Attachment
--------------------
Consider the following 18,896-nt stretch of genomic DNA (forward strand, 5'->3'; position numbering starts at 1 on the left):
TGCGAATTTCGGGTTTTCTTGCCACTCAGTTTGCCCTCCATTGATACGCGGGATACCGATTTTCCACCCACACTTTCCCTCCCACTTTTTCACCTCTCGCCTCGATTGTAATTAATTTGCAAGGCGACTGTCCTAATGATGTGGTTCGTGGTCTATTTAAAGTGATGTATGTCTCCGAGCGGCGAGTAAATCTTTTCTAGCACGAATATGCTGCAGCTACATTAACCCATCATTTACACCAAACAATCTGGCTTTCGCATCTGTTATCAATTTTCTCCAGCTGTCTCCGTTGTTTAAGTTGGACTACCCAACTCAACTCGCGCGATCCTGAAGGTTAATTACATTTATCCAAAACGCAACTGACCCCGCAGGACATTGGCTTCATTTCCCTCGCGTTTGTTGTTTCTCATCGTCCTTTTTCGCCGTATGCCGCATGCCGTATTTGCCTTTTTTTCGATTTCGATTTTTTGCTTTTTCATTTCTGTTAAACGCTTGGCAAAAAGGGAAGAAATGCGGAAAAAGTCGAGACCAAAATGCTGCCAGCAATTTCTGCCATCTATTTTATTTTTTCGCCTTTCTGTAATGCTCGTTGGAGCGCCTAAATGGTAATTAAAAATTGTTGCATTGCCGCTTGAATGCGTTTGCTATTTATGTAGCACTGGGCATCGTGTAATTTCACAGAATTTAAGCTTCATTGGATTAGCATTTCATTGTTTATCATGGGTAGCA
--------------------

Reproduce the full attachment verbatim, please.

Consider the following 18,896-nt stretch of genomic DNA (forward strand, 5'->3'; position numbering starts at 1 on the left):
TGCGAATTTCGGGTTTTCTTGCCACTCAGTTTGCCCTCCATTGATACGCGGGATACCGATTTTCCACCCACACTTTCCCTCCCACTTTTTCACCTCTCGCCTCGATTGTAATTAATTTGCAAGGCGACTGTCCTAATGATGTGGTTCGTGGTCTATTTAAAGTGATGTATGTCTCCGAGCGGCGAGTAAATCTTTTCTAGCACGAATATGCTGCAGCTACATTAACCCATCATTTACACCAAACAATCTGGCTTTCGCATCTGTTATCAATTTTCTCCAGCTGTCTCCGTTGTTTAAGTTGGACTACCCAACTCAACTCGCGCGATCCTGAAGGTTAATTACATTTATCCAAAACGCAACTGACCCCGCAGGACATTGGCTTCATTTCCCTCGCGTTTGTTGTTTCTCATCGTCCTTTTTCGCCGTATGCCGCATGCCGTATTTGCCTTTTTTTCGATTTCGATTTTTTGCTTTTTCATTTCTGTTAAACGCTTGGCAAAAAGGGAAGAAATGCGGAAAAAGTCGAGACCAAAATGCTGCCAGCAATTTCTGCCATCTATTTTATTTTTTCGCCTTTCTGTAATGCTCGTTGGAGCGCCTAAATGGTAATTAAAAATTGTTGCATTGCCGCTTGAATGCGTTTGCTATTTATGTAGCACTGGGCATCGTGTAATTTCACAGAATTTAAGCTTCATTGGATTAGCATTTCATTGTTTATCATGGGTAGCA